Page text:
How Your Pension is Calculated

SFPP is a defined benefit pension plan. Your pension is based on a formula that includes your pensionable salary and years of service, not how much you've paid into the Plan. The longer you contribute to the Plan and the higher your average salary becomes, the larger your pension will be.

There are a number of tools available to estimate your pension:

  • The Pension Estimator lets you compare retirement scenarios. Once you enter values for average salary, pensionable service and retirement age, the tool applies the pension formula to estimate your pension.
  • The Pension Projection Calculator uses your actual salary and pensionable SFPP service to project your pension. You'll need to register or log in to

SFPP Pension Formula

The formula we use to calculate your pension includes your:

Bridge Benefit

On top of your lifetime pension, you may receive the Bridge Benefit, which is automatically applied to your pension until you turn 65. To estimate your pension benefit during those years, add the formula for the Bridge Benefit to the annual benefit you calculated above.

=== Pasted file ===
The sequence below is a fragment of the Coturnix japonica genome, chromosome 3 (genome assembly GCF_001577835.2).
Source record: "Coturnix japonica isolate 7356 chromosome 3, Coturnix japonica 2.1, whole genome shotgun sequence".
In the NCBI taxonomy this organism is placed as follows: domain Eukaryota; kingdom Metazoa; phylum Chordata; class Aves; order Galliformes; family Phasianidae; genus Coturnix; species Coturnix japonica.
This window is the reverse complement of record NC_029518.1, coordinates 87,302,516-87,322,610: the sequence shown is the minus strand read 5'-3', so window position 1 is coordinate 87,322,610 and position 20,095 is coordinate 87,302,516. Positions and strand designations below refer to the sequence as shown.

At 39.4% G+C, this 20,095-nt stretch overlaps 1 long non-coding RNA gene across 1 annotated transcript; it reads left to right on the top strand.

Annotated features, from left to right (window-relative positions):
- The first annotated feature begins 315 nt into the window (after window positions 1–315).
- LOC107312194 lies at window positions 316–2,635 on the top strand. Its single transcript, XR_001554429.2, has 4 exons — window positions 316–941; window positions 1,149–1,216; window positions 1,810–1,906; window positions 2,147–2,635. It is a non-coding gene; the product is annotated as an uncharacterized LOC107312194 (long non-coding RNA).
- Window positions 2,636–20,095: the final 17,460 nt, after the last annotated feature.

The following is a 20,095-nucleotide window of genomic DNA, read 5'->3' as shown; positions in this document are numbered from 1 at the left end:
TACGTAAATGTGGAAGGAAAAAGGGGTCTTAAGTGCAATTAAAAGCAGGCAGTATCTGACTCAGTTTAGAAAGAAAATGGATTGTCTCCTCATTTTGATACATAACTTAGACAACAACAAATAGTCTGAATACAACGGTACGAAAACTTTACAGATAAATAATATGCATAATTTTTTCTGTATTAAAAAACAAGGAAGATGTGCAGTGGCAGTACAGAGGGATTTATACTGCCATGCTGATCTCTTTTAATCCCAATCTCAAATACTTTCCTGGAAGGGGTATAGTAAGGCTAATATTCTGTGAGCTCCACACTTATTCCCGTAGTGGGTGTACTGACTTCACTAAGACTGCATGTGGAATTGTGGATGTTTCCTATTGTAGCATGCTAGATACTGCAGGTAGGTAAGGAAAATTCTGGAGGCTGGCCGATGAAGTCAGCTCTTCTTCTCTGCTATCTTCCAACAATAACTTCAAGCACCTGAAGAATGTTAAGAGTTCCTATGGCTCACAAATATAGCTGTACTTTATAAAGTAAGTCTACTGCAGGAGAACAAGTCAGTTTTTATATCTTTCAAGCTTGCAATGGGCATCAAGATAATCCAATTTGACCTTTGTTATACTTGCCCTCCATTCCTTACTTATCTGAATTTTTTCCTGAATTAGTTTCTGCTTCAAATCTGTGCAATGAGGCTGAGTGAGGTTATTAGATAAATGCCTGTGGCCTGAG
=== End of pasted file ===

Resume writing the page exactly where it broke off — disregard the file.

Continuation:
An important part of the Bridge Benefit is the Year's Maximum Pensionable Earnings (YMPE). The YMPE is a figure, set each year by the federal government, which specifies the earnings amount that can be used in calculating contributions to the Canada Pension Plan.

To calculate your individual Bridge Benefit value, use the 5 YMPE values that correspond to the years used in your Highest Average Salary calculation.

As an example, the following are YMPE values for the past 5 years:

Last 5 YMPE Values
2014 $52,500
2015 $53,600
2016 $54,900
2017 $55,300
2018 $55,900

5-year average YMPE= $54,440

So, an SFPP member retiring in 2018 would use 0.6% of that number multiplied by their years of service to determine the Bridge Benefit they will receive.

While using the formulas will give you an estimate of the SFPP pension you are entitled to, the final amount will depend on the pension option you choose when retiring.